By Juan Ardila, Assembly District 37 Elect
Give credit where credit is due with the Interborough Express proposed by Gov. Hochul: For a governor to finally take notice of an underused freight-rail line running from Brooklyn into Queens, and pushing to convert that line to passenger rail, is an idea whose time has finally come.
The IBX, as proposed, would run 14 miles through these two boroughs without going through Manhattan. The governor and the MTA, in other words, are taking a real interest in helping all New Yorkers with their daily commute, and not just those traveling to Manhattan.
Moving away from Manhattan-centered planning is what Queens and the outer boroughs have long deserved, and addressing the mass transit needs of some of our long-marooned communities simply makes sense.
Converting this long right-of-way from freight to commuter rail, as opposed to asking the MTA to build out entirely new and expensive infrastructure, is cost-effective.
It also makes environmental sense as it helps to alleviate our city’s dependence on automobiles, which currently crowd our streets and highways.
Lastly, it makes economic sense, because the city benefits when more people have better mass-transit access to jobs, schools and other essential places like daycares and hospitals.
But I implore the governor and the MTA: Don’t stop there. Keep going and double down by revisiting the QNS plan, a recently studied proposal to reactivate and repurpose freight rail along the Lower Montauk Branch which runs through central Queens and can connect Long Island City to nearby neighborhoods like Maspeth, Ridgewood, Middle Village — all the way to Jamaica.
The governor can help us make Queens, the MTA’s most underserved borough after Staten Island, the sort of inter-connected, environmentally friendly, economic powerhouse it was meant to be.
The IBX and the QNS lines are also remarkably similar. Both are publicly owned right-of-ways that have been used sparingly for years by freight-rail companies.
Both can be converted comparatively cheaply, by infrastructure-expense standards, to include passenger service, sharing the same space with freight.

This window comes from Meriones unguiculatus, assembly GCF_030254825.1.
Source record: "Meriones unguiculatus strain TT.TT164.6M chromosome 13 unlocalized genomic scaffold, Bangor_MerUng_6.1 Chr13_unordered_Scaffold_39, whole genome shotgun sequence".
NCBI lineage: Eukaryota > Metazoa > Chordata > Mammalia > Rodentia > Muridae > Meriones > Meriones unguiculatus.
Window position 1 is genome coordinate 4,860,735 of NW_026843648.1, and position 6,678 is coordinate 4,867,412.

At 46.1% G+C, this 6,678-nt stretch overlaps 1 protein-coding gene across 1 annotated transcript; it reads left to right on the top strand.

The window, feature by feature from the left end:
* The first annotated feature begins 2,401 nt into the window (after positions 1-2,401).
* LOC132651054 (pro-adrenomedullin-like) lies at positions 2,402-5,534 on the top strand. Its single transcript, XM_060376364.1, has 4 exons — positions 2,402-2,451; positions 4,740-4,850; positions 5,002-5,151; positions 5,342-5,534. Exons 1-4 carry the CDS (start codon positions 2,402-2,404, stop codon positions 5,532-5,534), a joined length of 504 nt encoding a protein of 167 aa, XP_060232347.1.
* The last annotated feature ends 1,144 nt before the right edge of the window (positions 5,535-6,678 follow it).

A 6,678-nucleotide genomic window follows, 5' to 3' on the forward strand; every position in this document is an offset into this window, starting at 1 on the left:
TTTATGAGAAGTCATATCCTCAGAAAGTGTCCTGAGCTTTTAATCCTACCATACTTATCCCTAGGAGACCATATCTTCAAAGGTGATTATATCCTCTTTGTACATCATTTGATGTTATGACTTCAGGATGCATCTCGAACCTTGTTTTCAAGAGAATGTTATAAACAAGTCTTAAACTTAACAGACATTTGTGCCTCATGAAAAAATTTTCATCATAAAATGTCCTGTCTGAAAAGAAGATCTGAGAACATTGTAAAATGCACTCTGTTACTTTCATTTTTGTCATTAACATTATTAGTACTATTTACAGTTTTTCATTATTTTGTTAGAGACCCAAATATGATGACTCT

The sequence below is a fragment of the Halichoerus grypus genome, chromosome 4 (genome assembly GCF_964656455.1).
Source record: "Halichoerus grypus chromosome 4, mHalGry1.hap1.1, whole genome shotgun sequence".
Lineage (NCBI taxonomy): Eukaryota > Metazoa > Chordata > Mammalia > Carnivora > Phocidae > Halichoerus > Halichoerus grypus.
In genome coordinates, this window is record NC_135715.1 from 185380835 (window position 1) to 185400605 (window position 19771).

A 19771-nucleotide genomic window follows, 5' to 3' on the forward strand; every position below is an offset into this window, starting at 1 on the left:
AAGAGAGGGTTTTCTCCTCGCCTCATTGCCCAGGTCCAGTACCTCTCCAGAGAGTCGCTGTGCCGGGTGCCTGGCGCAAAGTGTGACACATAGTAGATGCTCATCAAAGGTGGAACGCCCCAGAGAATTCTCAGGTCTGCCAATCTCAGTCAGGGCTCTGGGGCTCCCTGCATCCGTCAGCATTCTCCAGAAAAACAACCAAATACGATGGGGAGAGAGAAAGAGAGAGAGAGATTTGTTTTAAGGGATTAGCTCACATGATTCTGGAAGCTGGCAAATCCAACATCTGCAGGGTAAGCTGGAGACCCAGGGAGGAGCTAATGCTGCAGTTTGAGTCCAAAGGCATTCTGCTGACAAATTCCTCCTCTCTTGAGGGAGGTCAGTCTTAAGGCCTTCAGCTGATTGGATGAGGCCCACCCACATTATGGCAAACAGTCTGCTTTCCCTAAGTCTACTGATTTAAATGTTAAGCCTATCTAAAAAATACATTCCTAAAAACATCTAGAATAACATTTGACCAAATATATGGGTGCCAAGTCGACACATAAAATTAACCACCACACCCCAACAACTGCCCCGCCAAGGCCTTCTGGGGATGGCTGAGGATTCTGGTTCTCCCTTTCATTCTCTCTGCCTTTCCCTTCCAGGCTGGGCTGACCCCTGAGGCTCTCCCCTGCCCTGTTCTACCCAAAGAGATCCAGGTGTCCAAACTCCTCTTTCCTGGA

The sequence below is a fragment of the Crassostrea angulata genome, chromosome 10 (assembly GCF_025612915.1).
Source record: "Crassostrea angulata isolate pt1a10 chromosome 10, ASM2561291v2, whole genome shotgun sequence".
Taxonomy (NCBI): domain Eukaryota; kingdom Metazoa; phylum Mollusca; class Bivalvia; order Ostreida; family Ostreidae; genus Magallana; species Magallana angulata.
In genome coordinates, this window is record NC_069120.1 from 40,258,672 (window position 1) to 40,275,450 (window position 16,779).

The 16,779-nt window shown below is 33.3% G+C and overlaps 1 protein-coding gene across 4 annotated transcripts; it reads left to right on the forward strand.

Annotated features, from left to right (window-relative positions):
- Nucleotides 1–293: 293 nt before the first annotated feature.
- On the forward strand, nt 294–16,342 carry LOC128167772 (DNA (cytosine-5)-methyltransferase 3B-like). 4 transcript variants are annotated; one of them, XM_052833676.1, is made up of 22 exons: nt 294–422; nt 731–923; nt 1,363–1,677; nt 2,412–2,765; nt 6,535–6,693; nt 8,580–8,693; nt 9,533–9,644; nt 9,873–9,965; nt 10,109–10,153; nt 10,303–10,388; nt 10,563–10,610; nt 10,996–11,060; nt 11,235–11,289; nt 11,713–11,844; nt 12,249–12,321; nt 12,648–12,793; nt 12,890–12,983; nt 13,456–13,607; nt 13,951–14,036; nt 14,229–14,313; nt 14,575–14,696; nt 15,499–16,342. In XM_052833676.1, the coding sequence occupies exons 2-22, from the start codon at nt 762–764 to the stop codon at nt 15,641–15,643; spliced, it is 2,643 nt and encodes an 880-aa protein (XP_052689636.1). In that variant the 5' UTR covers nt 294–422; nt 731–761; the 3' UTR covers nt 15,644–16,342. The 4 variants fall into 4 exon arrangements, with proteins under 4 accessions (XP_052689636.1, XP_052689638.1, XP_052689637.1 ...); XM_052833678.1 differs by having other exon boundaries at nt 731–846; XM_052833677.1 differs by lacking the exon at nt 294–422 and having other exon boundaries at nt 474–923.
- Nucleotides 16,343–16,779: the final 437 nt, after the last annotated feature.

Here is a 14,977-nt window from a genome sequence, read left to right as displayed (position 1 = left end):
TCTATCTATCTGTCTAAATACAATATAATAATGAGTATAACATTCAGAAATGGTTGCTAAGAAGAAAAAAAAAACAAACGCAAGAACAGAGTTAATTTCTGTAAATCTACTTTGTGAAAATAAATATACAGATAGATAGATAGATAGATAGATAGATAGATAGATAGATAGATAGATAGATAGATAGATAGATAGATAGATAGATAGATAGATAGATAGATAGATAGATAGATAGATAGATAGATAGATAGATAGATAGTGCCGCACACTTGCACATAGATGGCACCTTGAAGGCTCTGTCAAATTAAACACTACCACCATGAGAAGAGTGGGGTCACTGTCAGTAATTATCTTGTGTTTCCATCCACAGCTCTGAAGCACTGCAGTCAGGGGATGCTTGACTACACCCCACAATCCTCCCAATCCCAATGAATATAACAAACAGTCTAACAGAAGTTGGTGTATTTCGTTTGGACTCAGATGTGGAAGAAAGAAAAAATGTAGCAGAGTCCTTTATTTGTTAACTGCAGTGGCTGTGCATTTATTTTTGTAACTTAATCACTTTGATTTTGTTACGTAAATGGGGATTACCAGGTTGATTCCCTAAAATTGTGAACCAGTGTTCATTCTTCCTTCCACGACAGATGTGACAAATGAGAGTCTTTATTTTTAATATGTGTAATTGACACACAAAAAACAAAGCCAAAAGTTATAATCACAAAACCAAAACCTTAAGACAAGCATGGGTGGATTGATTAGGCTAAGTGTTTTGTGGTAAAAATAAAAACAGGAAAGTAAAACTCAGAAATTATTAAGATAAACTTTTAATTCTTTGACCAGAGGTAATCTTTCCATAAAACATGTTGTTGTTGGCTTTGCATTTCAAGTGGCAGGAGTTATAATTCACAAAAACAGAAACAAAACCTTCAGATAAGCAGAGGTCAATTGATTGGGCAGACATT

Passenger service can run during the day and freight can run in the off-hours. The QNS would be 90 percent less expensive to build out per mile than the Second Ave. subway plan by comparison.
Moreover, both the IBX plan and the QNS both call for a planned stop at Metropolitan Ave. in Middle Village, which could turn this growing neighborhood into a mass transportation hub.
If both lines are built, a 14-mile line would have 23 miles of new interconnectivity. This would be groundbreaking for those who live along these lines.
Right now, many of the areas where the unused QNS line lies are commonly referred to as transit deserts. What’s it like to live in a transit desert? I happen to know because I live in Maspeth. I can walk faster than most of the local buses through my neighborhood. People around here own cars out of necessity, not as a luxury. That’s not how New Yorkers should live.
This is no charity request either. Queens’ population has been exploding in recent decades.
Long Island City is one of the fastest-growing neighborhoods in all of America, period, while neighborhoods like Ridgewood and Jamaica are only getting more populated.
Neighborhoods along the QNS line are home to thousands of workers from all trades who are looking for better ways to get around. Approximately 95,000 existing jobs and three of NYC’s most important industrial business zones lie within a half-mile of the QNS line, so if both the IBX and the QNS are built, those workers will have a real chance of finding better jobs across the entire region with greater access to mass transportation.
What’s more, the nonprofit advocacy group Friends of the QNS, which has been promoting reactivating the Lower Montauk line for more than half a decade, has spent this summer working with a bicycle advocacy group here in Queens to promote a greenway that could be added alongside the train line.
The DOT and the MTA should review these proposals, because, despite all the pressures and complaints from drivers about congestion and parking, we have to find a way to share our city with bikes and other alternative forms of transportation.
I was glad to see that the QNS line was included in the MTA’s list of ideal projects in its 20-year Needs Assessment report (a 2018 DOT feasibility report has already made it clear that the proposal is feasible).
Rather than simply adding it onto a long list of to-do projects that may never get done, let’s make this one happen.